Speeches & Floor Statements

Being American: The Case of the EEOC vs. Salvation Army

Posted on May 7, 2007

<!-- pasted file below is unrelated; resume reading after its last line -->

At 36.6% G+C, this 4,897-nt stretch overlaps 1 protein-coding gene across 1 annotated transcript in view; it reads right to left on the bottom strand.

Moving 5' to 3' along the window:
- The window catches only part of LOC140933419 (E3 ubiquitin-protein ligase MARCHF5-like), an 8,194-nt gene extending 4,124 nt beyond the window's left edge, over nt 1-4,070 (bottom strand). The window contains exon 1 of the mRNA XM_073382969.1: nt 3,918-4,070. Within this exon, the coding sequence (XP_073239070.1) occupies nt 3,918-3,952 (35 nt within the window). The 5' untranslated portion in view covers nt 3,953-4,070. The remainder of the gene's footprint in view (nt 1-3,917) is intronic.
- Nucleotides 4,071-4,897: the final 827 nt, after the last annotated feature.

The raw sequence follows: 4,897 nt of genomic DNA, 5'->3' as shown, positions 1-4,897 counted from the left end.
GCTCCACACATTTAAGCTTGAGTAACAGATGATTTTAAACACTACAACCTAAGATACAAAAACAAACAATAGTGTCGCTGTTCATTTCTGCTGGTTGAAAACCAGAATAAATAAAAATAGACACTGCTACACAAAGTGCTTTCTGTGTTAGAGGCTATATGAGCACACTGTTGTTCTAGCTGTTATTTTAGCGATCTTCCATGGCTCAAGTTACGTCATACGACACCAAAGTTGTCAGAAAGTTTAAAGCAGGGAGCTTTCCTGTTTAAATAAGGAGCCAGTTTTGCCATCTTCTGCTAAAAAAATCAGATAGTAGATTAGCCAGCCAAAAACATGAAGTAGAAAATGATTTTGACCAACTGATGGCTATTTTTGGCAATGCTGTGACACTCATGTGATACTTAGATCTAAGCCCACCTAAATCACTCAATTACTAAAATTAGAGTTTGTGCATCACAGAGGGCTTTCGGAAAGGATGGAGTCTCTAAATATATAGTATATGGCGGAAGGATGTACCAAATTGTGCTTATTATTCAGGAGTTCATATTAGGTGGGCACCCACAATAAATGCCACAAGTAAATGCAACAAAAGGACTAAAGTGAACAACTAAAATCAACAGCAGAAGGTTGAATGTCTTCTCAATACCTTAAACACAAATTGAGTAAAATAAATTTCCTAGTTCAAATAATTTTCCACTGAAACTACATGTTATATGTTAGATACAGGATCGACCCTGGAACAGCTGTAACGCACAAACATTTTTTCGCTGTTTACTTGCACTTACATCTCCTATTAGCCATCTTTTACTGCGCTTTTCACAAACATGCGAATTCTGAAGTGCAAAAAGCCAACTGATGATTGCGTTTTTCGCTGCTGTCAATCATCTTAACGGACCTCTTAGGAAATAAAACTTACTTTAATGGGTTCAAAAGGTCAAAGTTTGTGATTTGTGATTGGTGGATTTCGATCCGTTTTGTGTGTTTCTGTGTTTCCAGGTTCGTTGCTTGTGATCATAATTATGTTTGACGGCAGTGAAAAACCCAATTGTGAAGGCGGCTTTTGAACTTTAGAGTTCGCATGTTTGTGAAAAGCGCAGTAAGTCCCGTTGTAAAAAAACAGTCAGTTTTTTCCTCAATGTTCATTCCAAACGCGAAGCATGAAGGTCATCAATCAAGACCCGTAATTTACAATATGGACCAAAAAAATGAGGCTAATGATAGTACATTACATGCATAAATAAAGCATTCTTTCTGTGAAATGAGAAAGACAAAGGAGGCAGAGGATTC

Mr. President, at the end of March, the United States Equal Employment Opportunity Commission (EEOC) sued the Salvation Army allegedly discriminating against two of the Army's employees in a Boston-area thrift store by requiring them to speak English on the job. This lawsuit means that every business in America – from the shoe shop to Wal-Mart – will need to hire lawyers to prove that it has a legitimate business purpose if it wants to require employees to speak our national language while at work. I asked the Chair of the EEOC in what language she holds staff meetings. She said, in English. We conduct Senate debates in English. Since 1906, no immigrant has been able to become an American citizen without learning English. At Hillsboro High School in Nashville, where my daughter graduated, students speak 28 native languages. But classes are conducted in English Federal law requires that all children in public schools be tested in English, and that if they do not know English, they must learn it as soon as possible. Over the last 40 years I have voted for or supported, I believe, almost every civil rights or anti-discrimination law that has been offered. But in America, requiring English in the workplace is not discrimination; it's common sense. More important, it's our common language. Our common language helps unite the diversity in this nation of immigrants. That is why, during its debate on immigration one year ago, the Senate adopted my proposals: · to provide $500 grants to help prospective citizens learn basic English; · to allow someone who becomes fluent in English to become a citizen after four years instead of five. The Senate also: · declared English to be America's national language; and · provided that anyone illegally here must first learn English before gaining legal status. A few Senators said we were wasting time debating national unity and language. But other nations are discovering just how important and difficult it is to unite one's country. Look at how today Turkey is struggling with whether to become more secular or more Muslim, struggling with what to do about its Kurdish minority. Germans are struggling to absorb Turkish workers. Italians are establishing agencies to help new Muslim residents "feel Italian." Three alienated British citizens, children of Pakistani immigrants, blew up a London subway two years ago. The children of disaffected Muslim immigrants in France burned cars during that country’s elections this weekend, a small echo of much larger riots two years ago. We Americans are rightly proud of our diversity, but Iraq and Jerusalem and the Balkans are also diverse. America's greatest accomplishment is not our magnificent diversity but that we have united that diversity into one country. Our original national motto, which is inscribed in the wall right above the Presiding Officer's Chair, is, "One from Many." Not "Many from One." Most nations unite around ancestry and race, making it hard for newcomers. Imagine "becoming Japanese" or "becoming German." On the other hand, the U.S. Constitution says race or ancestry can have nothing to do with someone becoming an American. Instead American unity is based upon ideas, principles found in our founding documents – such as liberty, equal opportunity and the rule of law. New citizens therefore must pass an exam about the Declaration of Independence, our Constitution and United States history. The first Europeans in America were French and Spanish, but our cultural beginnings and primary institutions and laws were Protestant and English. So English became the way Americans of many backgrounds communicated. In the 20th century, according to the late president of the American Federation of Teachers, Albert Shanker, American common (or public) schools were created primarily to help immigrant children learn arithmetic and to read and write in English with the hope that they would then go home and teach their parents. And then in 1906 all new citizens were required to know English. This has turned out to be a fortunate choice. English has also become a unifying language internationally. For example, every Chinese student is expected to study English. When Carlos Ghosn became Chief Executive Officer of Nissan, be began conducting business meetings in Nissan's Tokyo headquarters in English. The most fortunate children are those who grow up learning more than one language, but American parents know that one of those must be English. Mastering English is how an American succeeds in school, in the workplace, on the computer, and in international affairs. A century ago, many American companies and private associations led an effort to Americanize new immigrants. They taught their employees English and the National Anthem. Today, the EEOC is suing the Salvation Army for doing the very same thing, insisting that its employees learn and speak this country's common language. According to an article that appeared today in USA Today, “the number of charges filed with the [EEOC] alleging discrimination based on such English-only policies is . . . six times as large as 10 years ago, [growing] from 32 charges in 1996 to about 200 in 2006.” That is not only an astonishing waste of the EEOC's time and taxpayer money – the agency has a backlog of 56,000 cases – but it is also contrary to everything we know about the importance of achieving unity in our country. Speaking English is not a punitive requirement; it's a requirement to help us communicate with one another. A 911 telephone call isn't of much help to a Chinese-speaking person if the employee answering the phone speaks only Spanish. In this case, the Salvation Army posted its requirement that employees in its thrift stores speak English. The two employees in question had worked for the Salvation Army for five years. They were then given an extra year to learn English. When they didn't, they were let go. I intend to introduce legislation to put an end to these lawsuits by making it clear that requiring employees to speak English is not illegal discrimination, as long as the policy is clearly posted. More than that, I can think of nothing that would be more in our national interest than helping anyone in our country learn our common language. That is why later this month, when the immigration legislation comes to the floor, I will introduce again my amendments that the Senate adopted last year giving every adult immigrant a $500 voucher to receive English instruction and allowing those immigrants who want to become citizens to do that in four years instead of five if they become proficient – rather than just achieve a basic level – in English. Senator Kennedy and I have discussed the fact that there are too many adults eager to learn English standing in line in Boston and Nashville. They need help learning English, and I hope we can rectify that. For ten years I have suggested – most recently to Bill Gates – that I would like to see established a private foundation that would loan $500 to any person living in this country who wants to spend it at an accredited institution learning English-with the hope that someday that student would pay it back. The payoff to American unity would be worth the cost by itself. But I believe the bank would eventually grow to a huge size funded by grateful new Americans. Without our common language we would be a giant tower of Babel. It would be difficult for Americans to talk with one another, to debate political issues, and to vote. It would be harder to function as a democracy and to unite as one country. Without English we would risk becoming just another United Nations instead of the United States of America.